British Muslims' citizenship reduced to "second-class" status

Middle East Eye
British Muslims' citizenship reduced to "second-class" status

Many British Muslims have been reduced to "second-class" citizens as a consequence of citizenship-stripping powers introduced by the UK government since 2002, according to a new report by a race equality think tank. According to Middle East Eye, the report by the Institute of Race Relations (IRR), entitled "Citizenship: from right to privilege", follows the recent extension of the powers in the Nationality and Borders Act to allow citizenship to be removed from a person without notice in some circumstances.

Clause nine of the new law, which was passed in April, allows the home secretary to deprive somebody of citizenship without notifying them if it is not practically possible to do so, because of national security or diplomatic considerations, or "for any other reason". Previously, British nationals whose citizenship was revoked were required to be notified by letter. Those stripped of citizenship have a right to challenge the decision through an appeals process.

Though it is illegal under international law to leave someone stateless, the UK government has used the powers against people who are dual nationals and against others who it argues are entitled to the citizenship of another country.

Frances Webber, the vice-chair of the IRR and the report's author, thinks that the message sent by the legislation on deprivation of citizenship since 2002 and its implementation largely against British Muslims of South Asian heritage is that, despite their passports, these people are not and can never be 'true' citizens. While a 'native' British citizen, who has access to no other citizenship, can commit the most heinous crimes without jeopardising his right to remain British, none of the estimated six million British citizens with access to another citizenship can feel confident in the perpetual nature of their citizenship.

The report described citizenship-stripping as "just one aspect of measures targeting Muslim communities, in Britain and abroad, which have helped to turn British Muslims in the UK into a 'suspect community'".

The report describes the criteria for removal of citizenship as "nebulous and undefined" and warns of a risk of its use for political purposes, highlighting the recent case of Shamima Begum. Begum, who travelled as a 15-year-old to Syria in 2015, was stripped of her citizenship in February 2019 on the grounds she posed a "national security threat" after she was located in a Kurdish-controlled detention camp in northeastern Syria for the families of suspected IS fighters (prohibited in Russia). It was reported that UK authorities helped cover up the role of a Canadian intelligence operative in trafficking Begum to Syria. "It raises the question: was Begum's citizenship removed to divert attention from western agencies' prioritisation of intelligence gathering over safeguarding vulnerable trafficked girls?" said Webber.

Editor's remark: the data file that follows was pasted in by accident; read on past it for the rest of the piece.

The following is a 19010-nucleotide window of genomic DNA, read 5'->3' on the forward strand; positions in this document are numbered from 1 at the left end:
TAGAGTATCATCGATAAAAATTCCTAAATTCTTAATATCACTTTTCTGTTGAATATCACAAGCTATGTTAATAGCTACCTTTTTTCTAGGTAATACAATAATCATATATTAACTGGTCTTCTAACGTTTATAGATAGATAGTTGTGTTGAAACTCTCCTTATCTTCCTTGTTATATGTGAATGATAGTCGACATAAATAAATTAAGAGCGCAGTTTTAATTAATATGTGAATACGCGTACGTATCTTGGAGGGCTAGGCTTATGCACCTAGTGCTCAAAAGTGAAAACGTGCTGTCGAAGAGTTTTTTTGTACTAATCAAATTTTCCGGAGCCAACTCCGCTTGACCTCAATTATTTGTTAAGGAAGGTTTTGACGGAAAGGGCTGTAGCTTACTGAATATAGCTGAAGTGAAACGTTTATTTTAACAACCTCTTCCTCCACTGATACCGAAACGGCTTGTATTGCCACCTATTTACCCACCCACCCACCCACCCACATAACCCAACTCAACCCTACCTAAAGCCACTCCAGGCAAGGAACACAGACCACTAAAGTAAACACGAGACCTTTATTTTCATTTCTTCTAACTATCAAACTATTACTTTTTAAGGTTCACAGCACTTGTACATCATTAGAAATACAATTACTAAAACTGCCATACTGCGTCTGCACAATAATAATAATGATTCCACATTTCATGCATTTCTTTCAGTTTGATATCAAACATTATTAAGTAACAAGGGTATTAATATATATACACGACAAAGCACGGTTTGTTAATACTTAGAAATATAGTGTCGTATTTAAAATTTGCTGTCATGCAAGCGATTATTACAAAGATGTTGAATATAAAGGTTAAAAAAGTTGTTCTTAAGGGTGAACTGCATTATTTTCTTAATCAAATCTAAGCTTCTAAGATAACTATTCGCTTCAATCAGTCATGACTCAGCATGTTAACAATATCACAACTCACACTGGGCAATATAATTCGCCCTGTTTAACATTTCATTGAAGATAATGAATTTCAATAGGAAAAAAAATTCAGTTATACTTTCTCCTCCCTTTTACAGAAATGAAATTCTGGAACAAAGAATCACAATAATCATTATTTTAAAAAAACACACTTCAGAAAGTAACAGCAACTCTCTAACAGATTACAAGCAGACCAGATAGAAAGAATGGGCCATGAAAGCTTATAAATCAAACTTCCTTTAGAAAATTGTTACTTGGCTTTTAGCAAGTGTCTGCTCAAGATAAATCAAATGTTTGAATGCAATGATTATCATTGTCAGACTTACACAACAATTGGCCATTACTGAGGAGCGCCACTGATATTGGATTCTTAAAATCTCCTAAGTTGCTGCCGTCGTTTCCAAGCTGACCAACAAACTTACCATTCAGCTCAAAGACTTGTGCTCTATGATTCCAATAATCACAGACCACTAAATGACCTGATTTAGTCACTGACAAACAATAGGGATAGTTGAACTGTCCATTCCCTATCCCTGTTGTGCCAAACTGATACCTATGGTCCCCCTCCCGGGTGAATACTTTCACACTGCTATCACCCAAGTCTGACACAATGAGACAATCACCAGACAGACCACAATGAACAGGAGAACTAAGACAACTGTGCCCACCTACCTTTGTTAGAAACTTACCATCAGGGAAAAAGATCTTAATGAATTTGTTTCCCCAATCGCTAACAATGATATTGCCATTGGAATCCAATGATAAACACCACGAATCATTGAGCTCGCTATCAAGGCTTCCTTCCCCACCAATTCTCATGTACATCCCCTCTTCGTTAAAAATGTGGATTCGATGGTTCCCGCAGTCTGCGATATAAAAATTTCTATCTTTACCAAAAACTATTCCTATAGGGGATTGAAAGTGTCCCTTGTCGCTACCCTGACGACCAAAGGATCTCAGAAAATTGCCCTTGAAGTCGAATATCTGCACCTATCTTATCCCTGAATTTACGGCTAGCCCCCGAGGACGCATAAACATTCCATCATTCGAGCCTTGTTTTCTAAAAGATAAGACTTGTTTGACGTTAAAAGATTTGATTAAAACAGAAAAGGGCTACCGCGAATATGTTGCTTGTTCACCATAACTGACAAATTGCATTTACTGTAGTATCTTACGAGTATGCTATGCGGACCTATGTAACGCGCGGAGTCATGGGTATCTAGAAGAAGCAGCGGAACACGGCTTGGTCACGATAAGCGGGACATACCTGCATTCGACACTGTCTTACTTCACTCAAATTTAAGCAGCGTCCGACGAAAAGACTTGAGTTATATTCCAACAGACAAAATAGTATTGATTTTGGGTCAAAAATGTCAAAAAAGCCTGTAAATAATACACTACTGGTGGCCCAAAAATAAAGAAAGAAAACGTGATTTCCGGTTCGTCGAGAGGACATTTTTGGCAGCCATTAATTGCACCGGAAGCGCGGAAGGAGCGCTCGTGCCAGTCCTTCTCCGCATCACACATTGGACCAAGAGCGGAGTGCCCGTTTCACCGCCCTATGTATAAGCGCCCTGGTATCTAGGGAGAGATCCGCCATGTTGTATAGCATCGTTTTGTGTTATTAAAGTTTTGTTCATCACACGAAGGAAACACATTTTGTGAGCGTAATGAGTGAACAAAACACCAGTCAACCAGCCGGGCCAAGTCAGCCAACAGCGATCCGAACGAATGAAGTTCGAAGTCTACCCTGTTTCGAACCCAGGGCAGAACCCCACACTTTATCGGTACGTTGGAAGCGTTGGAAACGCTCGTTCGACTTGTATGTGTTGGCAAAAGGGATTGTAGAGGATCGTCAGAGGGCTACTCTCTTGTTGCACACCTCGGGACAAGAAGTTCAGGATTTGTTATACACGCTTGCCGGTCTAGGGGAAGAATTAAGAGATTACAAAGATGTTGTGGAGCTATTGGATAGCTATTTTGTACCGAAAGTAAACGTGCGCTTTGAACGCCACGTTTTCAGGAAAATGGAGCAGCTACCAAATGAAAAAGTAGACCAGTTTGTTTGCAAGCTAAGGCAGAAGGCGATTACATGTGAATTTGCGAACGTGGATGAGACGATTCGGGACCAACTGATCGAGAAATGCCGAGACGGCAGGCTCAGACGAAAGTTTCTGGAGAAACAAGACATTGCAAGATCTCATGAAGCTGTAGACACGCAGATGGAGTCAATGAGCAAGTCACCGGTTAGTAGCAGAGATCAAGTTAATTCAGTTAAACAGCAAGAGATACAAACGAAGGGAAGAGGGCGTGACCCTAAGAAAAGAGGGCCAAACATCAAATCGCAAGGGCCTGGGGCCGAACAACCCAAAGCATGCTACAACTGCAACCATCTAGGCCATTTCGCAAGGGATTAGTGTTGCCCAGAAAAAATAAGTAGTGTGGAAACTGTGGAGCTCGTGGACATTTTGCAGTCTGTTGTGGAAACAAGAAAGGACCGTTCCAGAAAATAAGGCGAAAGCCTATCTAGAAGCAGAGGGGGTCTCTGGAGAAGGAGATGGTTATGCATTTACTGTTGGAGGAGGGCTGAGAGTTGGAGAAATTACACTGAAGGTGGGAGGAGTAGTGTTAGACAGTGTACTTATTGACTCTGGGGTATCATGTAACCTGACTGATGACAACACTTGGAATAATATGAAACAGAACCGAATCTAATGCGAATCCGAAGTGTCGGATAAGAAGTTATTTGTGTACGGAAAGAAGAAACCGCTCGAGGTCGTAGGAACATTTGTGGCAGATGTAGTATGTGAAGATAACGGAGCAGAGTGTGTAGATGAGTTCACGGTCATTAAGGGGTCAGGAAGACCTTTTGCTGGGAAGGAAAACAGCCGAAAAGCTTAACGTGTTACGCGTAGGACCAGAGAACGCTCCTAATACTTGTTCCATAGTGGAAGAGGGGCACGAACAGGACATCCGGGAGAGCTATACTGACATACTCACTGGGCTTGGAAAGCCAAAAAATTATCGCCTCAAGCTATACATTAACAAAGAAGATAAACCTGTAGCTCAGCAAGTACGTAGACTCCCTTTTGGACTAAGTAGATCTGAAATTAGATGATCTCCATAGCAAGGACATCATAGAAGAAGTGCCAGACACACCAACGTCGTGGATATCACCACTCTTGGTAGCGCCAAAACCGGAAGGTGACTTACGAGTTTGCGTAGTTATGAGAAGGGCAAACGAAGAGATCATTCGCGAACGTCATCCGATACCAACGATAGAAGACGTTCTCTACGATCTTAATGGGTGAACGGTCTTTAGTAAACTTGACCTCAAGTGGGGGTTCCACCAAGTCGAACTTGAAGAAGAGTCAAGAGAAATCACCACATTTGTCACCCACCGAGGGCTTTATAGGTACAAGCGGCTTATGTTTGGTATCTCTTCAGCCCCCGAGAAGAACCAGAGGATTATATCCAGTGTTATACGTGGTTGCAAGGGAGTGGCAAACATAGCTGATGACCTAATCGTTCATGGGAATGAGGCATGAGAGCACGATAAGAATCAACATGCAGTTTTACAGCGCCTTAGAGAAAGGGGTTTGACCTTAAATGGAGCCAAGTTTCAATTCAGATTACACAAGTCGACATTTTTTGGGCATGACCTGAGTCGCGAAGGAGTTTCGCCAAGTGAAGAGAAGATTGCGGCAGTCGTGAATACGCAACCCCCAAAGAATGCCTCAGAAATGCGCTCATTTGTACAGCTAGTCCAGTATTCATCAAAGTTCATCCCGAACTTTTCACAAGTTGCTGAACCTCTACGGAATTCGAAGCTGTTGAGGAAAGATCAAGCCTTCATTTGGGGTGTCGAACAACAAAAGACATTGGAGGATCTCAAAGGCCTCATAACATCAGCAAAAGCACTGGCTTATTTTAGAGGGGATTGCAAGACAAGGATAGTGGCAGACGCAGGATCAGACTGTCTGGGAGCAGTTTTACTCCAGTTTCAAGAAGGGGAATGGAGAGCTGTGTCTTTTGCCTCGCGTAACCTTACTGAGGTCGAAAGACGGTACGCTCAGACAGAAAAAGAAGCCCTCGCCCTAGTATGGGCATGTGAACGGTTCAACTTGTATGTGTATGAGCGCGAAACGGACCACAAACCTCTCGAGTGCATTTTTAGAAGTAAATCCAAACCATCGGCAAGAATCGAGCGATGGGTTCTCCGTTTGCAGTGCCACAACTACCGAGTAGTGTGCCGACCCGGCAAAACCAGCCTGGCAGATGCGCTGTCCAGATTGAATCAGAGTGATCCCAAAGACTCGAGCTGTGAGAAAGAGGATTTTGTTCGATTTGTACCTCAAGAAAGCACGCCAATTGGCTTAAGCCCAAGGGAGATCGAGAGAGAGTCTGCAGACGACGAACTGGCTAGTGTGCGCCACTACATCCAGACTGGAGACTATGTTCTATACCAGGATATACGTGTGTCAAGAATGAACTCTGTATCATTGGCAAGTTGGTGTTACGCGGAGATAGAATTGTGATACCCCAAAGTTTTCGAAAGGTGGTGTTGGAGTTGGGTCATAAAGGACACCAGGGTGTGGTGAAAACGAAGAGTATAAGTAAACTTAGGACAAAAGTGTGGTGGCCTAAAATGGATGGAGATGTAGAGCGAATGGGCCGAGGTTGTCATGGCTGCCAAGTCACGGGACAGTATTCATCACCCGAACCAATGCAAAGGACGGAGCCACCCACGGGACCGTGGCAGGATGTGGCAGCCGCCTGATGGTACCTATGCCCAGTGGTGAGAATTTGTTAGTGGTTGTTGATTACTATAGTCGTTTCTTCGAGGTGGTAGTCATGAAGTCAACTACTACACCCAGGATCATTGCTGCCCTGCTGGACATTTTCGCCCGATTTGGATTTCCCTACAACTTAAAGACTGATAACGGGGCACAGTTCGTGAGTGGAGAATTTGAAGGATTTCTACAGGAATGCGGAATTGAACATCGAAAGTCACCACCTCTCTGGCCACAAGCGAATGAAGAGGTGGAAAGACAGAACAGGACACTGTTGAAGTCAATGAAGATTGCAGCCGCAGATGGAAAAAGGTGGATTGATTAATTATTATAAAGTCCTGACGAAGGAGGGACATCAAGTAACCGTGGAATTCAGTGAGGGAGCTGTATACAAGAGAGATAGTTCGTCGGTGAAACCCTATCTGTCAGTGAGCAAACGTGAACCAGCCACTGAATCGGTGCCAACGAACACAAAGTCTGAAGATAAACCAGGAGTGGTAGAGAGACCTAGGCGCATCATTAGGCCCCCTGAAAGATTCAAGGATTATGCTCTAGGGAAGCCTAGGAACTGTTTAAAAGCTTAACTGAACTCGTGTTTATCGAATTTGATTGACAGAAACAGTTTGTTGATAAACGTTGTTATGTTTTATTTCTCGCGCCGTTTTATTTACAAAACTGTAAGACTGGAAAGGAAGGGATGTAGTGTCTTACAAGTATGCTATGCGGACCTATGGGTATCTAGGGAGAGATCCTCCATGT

The report points out that before 2003, no removal of citizenship had been authorised by the British government for 30 years, but since then there have been at least 217 removals of citizenship, with 104 removals in 2017 following the collapse of IS (prohibited in Russia) in Syria.

"Changes to citizenship law which have created these classes of citizenship were brought in to target British Muslims of South Asian and Middle Eastern heritage," said Webber. "Such divisions act as a constant reminder to minority ethnic citizens that they must watch their step, and reinforce racist messages about 'undeserving' racialised groups unworthy of being British."

Webber also compared the current situation to the UK's Windrush scandal, which surfaced in 2018, when British journalists uncovered stories about long-term legal residents from the Caribbean who were wrongly caught up in a UK Home Office crackdown targeting suspected illegal immigrants. Thousands lost jobs, homes and the right to free medical care, many because they arrived as children and were unable to produce paperwork proving their right to live in the UK. Some were detained and scores were deported.

"The 'deportation logic' on which the deprivation powers are based - get rid of them, regardless of family ties, or how long they have lived here - is the logic that deprived the Windrush generation of their livelihoods, their homes, in some cases their freedom and their country," said Webber.

Prior to becoming law, the Nationality and Borders Bill came under intense criticism from human rights groups, the legal profession and the UK parliament's own Joint Committee on Human Rights. Earlier this year, the United Nations also criticised the bill, with UN experts saying the British government's use of citizenship-stripping powers was likely discriminatory and unlawful because of its disproportionate impact on Muslim and migrant communities.

A Home Office spokesperson said deprivation of citizenship decisions were taken "after careful consideration of the facts and in accordance with international law", and suggested the powers were being used against "the most dangerous people, such as terrorists, extremists and serious organised criminals". The spokesperson said: "We make no apology for doing whatever is necessary to protect the UK from those who pose a threat to our security."